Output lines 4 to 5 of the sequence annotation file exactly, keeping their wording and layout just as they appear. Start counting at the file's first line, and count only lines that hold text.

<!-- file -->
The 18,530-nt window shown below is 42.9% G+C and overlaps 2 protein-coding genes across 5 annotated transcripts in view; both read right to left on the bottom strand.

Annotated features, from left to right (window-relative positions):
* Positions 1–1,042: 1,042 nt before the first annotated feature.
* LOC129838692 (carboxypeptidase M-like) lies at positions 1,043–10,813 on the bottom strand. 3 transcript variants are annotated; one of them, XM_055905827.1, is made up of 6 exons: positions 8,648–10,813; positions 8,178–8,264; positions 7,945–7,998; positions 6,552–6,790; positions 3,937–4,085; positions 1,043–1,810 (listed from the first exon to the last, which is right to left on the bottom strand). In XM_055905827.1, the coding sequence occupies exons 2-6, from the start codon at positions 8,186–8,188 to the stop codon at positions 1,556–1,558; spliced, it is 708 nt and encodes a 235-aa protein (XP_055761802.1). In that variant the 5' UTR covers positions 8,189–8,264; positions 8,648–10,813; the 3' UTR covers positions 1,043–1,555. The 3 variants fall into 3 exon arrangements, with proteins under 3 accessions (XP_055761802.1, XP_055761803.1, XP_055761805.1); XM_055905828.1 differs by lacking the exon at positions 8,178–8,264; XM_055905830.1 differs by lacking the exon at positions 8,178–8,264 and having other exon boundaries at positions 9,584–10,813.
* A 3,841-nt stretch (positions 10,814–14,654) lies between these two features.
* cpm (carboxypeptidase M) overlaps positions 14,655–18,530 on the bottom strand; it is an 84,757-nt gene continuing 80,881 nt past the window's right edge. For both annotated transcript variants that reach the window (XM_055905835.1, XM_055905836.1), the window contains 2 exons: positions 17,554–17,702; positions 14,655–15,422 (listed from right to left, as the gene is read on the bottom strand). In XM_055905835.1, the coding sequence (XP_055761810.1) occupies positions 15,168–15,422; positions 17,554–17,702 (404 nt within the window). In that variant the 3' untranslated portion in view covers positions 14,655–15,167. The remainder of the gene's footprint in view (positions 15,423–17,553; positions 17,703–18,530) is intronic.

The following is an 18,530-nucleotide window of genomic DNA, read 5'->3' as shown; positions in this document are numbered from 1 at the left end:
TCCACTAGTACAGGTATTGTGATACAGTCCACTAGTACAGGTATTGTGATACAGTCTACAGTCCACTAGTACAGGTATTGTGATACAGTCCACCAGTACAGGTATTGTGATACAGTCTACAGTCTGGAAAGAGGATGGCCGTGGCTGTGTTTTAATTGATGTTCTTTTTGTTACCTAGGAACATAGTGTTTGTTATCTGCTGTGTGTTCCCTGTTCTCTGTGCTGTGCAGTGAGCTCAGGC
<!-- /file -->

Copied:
* LOC129838692 (carboxypeptidase M-like) lies at positions 1,043–10,813 on the bottom strand. 3 transcript variants are annotated; one of them, XM_055905827.1, is made up of 6 exons: positions 8,648–10,813; positions 8,178–8,264; positions 7,945–7,998; positions 6,552–6,790; positions 3,937–4,085; positions 1,043–1,810 (listed from the first exon to the last, which is right to left on the bottom strand). In XM_055905827.1, the coding sequence occupies exons 2-6, from the start codon at positions 8,186–8,188 to the stop codon at positions 1,556–1,558; spliced, it is 708 nt and encodes a 235-aa protein (XP_055761802.1). In that variant the 5' UTR covers positions 8,189–8,264; positions 8,648–10,813; the 3' UTR covers positions 1,043–1,555. The 3 variants fall into 3 exon arrangements, with proteins under 3 accessions (XP_055761802.1, XP_055761803.1, XP_055761805.1); XM_055905828.1 differs by lacking the exon at positions 8,178–8,264; XM_055905830.1 differs by lacking the exon at positions 8,178–8,264 and having other exon boundaries at positions 9,584–10,813.
* A 3,841-nt stretch (positions 10,814–14,654) lies between these two features.